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BISTONES

Eth. BISTONES (Βίστονες or Βίστωνες, Steph. B. sub voce Βιστονία), a Thracian people occupying the country about Abdera and Dicaea. (Plin. Nat. 4.18; Strab. vii. p.331; Hdt. 7.110.) From the fabulous genealogy in Stephanus B. about the founder of their race, it would seem that they extended westward as far as the river Nestus. The Bistones continued to exist at the time when the Romans were masters of Thrace. (Hor. Carm. 2.19. 20; Plin. Nat. 4.18.) It should however be observed that the Roman poets sometimes use the names of the Bistones for that of the Thracians in general. (Senec. Agam. 673; Claudian, Proserp, ii. Praef. 8.) Pliny mentions one town of the Bistones, viz. Tirida; the other towns on their coast, Dicaea, Ismaron, Parthenion, Phalesina and Maronea, were Greek colonies. The Bistones worshipped Ares (Steph. B. sub voce l.c.), Dionysus or Bacchus (Horat. l.c.), and Minerva. (Ov. Ibis. 379.)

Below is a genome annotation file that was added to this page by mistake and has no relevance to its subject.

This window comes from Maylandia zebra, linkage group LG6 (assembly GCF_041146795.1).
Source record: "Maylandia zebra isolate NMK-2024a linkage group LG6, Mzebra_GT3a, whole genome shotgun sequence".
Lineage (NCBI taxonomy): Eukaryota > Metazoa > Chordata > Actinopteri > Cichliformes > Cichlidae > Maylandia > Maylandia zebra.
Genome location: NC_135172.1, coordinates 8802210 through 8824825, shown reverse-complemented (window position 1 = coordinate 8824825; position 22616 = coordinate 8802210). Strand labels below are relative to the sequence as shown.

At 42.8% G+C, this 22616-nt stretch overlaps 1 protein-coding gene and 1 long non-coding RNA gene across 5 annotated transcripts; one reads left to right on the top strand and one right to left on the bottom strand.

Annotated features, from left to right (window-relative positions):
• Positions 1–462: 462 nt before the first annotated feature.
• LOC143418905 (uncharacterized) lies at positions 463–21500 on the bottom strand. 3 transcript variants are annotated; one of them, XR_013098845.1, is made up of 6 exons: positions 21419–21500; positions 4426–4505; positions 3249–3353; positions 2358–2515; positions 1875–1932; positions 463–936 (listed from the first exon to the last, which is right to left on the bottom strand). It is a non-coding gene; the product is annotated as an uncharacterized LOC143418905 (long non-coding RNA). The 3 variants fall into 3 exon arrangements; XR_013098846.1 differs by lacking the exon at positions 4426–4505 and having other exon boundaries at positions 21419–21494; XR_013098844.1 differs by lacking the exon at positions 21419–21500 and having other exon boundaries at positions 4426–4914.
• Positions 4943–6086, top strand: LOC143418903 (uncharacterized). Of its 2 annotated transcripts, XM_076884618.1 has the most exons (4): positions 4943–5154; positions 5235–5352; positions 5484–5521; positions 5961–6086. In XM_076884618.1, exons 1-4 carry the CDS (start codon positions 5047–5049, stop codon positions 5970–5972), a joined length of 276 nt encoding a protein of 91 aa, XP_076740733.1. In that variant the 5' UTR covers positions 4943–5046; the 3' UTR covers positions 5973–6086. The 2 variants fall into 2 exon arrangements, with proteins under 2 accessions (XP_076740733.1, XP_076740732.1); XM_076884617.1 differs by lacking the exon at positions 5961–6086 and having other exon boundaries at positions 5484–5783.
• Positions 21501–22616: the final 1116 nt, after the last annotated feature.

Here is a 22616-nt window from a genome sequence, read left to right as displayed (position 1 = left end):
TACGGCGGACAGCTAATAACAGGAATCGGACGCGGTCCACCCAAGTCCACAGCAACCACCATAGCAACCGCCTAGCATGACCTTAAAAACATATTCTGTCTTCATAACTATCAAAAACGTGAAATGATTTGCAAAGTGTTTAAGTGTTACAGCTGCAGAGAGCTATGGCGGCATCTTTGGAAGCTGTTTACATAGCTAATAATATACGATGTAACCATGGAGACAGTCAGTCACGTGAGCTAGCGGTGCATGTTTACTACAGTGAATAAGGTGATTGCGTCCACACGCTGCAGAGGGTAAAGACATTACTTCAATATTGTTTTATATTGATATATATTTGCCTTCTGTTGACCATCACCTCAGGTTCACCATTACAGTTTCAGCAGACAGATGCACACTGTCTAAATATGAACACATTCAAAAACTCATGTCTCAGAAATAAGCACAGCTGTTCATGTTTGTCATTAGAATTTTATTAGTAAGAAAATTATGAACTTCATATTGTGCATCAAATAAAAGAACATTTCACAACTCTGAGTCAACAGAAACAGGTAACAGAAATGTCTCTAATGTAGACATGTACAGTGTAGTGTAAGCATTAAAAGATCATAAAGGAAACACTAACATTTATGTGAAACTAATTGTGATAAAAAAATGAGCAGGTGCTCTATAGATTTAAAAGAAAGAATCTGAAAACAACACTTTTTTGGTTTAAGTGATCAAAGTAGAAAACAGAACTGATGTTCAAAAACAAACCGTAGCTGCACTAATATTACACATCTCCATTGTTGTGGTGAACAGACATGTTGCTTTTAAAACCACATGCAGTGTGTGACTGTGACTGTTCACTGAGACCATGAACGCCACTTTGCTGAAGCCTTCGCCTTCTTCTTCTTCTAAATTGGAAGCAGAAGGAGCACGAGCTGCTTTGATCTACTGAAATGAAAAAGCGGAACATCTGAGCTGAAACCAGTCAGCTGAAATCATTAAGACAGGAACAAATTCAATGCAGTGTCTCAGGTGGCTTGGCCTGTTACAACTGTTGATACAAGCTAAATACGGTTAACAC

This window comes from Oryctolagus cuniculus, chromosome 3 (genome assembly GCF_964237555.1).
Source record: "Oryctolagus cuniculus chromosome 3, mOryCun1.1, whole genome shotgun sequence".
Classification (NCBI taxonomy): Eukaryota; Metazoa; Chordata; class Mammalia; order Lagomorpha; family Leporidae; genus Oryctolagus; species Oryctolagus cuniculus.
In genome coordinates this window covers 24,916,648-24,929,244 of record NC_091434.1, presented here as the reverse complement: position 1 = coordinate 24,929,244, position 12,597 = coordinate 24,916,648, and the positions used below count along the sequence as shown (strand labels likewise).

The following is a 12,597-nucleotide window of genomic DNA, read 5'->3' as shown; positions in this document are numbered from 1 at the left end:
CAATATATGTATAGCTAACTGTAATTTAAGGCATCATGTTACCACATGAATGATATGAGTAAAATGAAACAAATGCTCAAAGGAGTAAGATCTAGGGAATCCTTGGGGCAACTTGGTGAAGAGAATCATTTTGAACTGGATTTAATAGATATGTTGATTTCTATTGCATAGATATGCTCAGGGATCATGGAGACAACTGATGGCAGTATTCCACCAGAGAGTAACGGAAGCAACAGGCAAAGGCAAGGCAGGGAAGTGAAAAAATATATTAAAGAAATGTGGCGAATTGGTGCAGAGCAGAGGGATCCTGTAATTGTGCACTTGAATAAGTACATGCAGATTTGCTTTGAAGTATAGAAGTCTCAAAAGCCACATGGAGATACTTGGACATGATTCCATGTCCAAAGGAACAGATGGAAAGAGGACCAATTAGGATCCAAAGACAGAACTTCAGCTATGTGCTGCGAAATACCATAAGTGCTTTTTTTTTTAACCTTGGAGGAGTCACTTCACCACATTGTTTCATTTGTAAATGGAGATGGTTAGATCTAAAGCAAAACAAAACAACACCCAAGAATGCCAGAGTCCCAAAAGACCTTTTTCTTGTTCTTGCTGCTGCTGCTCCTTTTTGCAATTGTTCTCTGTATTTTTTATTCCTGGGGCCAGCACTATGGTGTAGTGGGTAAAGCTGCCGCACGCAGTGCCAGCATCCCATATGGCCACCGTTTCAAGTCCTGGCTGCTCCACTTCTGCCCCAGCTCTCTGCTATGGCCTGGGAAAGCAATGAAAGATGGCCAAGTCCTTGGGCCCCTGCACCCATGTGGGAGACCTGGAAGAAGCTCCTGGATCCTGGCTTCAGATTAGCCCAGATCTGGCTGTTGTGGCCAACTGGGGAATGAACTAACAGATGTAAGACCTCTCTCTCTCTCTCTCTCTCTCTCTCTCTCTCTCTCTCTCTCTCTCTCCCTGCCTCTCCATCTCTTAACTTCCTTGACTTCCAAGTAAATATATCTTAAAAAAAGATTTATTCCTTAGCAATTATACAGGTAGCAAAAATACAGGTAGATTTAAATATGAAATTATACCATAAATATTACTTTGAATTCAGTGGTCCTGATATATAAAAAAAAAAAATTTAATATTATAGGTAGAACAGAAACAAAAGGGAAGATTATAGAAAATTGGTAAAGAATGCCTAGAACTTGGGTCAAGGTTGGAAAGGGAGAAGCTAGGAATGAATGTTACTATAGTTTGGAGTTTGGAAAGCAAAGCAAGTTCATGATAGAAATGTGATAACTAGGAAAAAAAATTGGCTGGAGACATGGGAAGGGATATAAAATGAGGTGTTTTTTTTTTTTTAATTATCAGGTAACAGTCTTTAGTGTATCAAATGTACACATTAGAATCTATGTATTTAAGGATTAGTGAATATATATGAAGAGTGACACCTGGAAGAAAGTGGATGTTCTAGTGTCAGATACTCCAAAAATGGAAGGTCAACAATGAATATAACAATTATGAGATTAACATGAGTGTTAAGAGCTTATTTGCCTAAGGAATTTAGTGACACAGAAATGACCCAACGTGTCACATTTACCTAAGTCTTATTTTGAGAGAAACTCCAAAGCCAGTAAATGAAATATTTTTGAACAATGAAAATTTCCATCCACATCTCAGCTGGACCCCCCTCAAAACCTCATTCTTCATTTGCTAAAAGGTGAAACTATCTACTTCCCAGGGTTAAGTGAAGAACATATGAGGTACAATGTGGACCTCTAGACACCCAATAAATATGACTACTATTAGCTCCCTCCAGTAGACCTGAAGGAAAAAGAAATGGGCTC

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  • Cross-references from this page (2):
    • Herodotus, Histories, 7.110
    • Pliny the Elder, Naturalis Historia, 4.18
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